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Musings of an Energy Nerd

How Safe Are Glass Deck Guards?

Sometimes called 'railings,' guards should keep people from falling off a deck or balcony

This glass balcony guard lacks a metal rail at the top of the glass. A metal rail can prevent people from falling off a balcony in the event that the glass shatters. [Photo credit: Karyn Patno]

If a deck, balcony, or stairway is more than 30 inches above grade, most building codes require that a guard be installed. (The term “guard” refers to the structure that prevents people from falling off the edge of a building part. A “rail,” on the other hand, is either the top of a guard or a graspable item—usually called a handrail—that people can hold or grab to steady themselves. Balusters are vertical sticks that are components of some, but not all, guards.) Such a guard needs to be at least 36 inches high.

Guards come in all flavors, including simple pressure-treated guards made from 4x4s, 2x4s, and 2x2s; stainless-steel systems that include see-through horizontal cables; and all-glass guards.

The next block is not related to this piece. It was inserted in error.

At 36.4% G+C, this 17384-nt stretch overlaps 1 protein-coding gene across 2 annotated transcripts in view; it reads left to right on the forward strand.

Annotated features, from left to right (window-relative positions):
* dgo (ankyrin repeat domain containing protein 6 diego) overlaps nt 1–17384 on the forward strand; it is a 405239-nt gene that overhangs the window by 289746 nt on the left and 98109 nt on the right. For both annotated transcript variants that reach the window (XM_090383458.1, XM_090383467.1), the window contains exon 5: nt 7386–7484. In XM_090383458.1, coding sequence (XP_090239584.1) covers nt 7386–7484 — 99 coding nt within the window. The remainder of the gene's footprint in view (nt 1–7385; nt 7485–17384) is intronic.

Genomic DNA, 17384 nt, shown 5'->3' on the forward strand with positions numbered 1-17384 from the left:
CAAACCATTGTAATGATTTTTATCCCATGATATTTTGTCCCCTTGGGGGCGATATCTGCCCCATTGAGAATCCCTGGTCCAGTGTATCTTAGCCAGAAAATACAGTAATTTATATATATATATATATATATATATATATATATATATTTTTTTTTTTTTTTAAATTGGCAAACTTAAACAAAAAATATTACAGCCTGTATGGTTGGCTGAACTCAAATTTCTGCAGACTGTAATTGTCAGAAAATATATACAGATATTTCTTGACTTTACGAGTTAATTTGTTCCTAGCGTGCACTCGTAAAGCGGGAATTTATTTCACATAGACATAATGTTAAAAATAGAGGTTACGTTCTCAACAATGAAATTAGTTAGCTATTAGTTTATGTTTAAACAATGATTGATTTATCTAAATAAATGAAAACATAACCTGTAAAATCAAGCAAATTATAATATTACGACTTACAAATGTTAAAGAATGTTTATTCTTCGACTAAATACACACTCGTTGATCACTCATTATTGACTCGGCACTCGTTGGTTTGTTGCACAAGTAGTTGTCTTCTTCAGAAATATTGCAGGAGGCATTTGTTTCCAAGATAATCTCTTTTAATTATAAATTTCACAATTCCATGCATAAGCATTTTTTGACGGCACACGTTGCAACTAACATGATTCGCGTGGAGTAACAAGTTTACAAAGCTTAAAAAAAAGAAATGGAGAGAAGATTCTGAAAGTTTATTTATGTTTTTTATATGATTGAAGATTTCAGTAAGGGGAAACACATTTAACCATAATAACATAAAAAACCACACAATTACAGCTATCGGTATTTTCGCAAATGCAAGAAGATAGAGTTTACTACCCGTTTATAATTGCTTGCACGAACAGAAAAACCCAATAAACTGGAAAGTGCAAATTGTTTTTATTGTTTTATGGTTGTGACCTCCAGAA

To my eye, glass guards often look insubstantial. I decided to research guard requirements, in order to answer the question: is a glass guard strong enough and durable enough to meet code requirements?

A nearly invisible guard

The photo at the top of the page shows the balcony guard that inspired this article. The guard consists of a series of glass panels, each about 4 feet high by 3 feet wide. Each panel is attached at its base by four bolts. In essence, each glass panel is cantilevered vertically from these four bolts. At each vertical seam between adjacent glass panels there are two small stainless-steel clips to keep each panel aligned with its neighbors.

This type of glass guard does not include any type of steel rail at the top.

If someone pushes against the top of this type of guard until failure—something that I fervently hope is hard to achieve—failure will occur in one of two ways: the glass will break, or the bolts will fail.

Holding the glass with just four bolts

I shared this photo…

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9 Comments

  1. Expert Member
    MALCOLM TAYLOR | | #1